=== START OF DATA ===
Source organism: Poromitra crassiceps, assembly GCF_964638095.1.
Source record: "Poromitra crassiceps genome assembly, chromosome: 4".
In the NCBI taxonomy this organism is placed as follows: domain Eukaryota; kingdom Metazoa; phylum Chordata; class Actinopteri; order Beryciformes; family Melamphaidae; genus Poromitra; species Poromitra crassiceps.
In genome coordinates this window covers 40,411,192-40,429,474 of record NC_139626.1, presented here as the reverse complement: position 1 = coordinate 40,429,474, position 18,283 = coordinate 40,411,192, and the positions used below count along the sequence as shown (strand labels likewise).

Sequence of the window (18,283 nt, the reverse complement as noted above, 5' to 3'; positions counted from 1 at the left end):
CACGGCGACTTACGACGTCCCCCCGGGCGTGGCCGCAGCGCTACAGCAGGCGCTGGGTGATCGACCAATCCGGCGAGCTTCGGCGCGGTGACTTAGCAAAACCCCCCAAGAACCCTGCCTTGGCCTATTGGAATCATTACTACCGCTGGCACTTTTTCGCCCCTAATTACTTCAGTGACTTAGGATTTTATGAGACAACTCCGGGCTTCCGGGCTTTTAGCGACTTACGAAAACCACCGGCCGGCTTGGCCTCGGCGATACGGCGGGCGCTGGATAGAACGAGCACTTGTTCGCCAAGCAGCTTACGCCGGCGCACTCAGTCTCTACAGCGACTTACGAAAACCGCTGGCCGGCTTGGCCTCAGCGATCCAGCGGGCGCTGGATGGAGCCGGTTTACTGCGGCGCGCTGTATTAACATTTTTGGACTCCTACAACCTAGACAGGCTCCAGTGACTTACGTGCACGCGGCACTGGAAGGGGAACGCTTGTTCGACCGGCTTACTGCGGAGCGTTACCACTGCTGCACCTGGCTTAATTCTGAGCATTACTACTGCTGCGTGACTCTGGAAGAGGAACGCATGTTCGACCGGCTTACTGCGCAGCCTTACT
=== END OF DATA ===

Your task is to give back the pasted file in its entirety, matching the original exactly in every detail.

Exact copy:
Source organism: Poromitra crassiceps, assembly GCF_964638095.1.
Source record: "Poromitra crassiceps genome assembly, chromosome: 4".
In the NCBI taxonomy this organism is placed as follows: domain Eukaryota; kingdom Metazoa; phylum Chordata; class Actinopteri; order Beryciformes; family Melamphaidae; genus Poromitra; species Poromitra crassiceps.
In genome coordinates this window covers 40,411,192-40,429,474 of record NC_139626.1, presented here as the reverse complement: position 1 = coordinate 40,429,474, position 18,283 = coordinate 40,411,192, and the positions used below count along the sequence as shown (strand labels likewise).

Sequence of the window (18,283 nt, the reverse complement as noted above, 5' to 3'; positions counted from 1 at the left end):
CACGGCGACTTACGACGTCCCCCCGGGCGTGGCCGCAGCGCTACAGCAGGCGCTGGGTGATCGACCAATCCGGCGAGCTTCGGCGCGGTGACTTAGCAAAACCCCCCAAGAACCCTGCCTTGGCCTATTGGAATCATTACTACCGCTGGCACTTTTTCGCCCCTAATTACTTCAGTGACTTAGGATTTTATGAGACAACTCCGGGCTTCCGGGCTTTTAGCGACTTACGAAAACCACCGGCCGGCTTGGCCTCGGCGATACGGCGGGCGCTGGATAGAACGAGCACTTGTTCGCCAAGCAGCTTACGCCGGCGCACTCAGTCTCTACAGCGACTTACGAAAACCGCTGGCCGGCTTGGCCTCAGCGATCCAGCGGGCGCTGGATGGAGCCGGTTTACTGCGGCGCGCTGTATTAACATTTTTGGACTCCTACAACCTAGACAGGCTCCAGTGACTTACGTGCACGCGGCACTGGAAGGGGAACGCTTGTTCGACCGGCTTACTGCGGAGCGTTACCACTGCTGCACCTGGCTTAATTCTGAGCATTACTACTGCTGCGTGACTCTGGAAGAGGAACGCATGTTCGACCGGCTTACTGCGCAGCCTTACT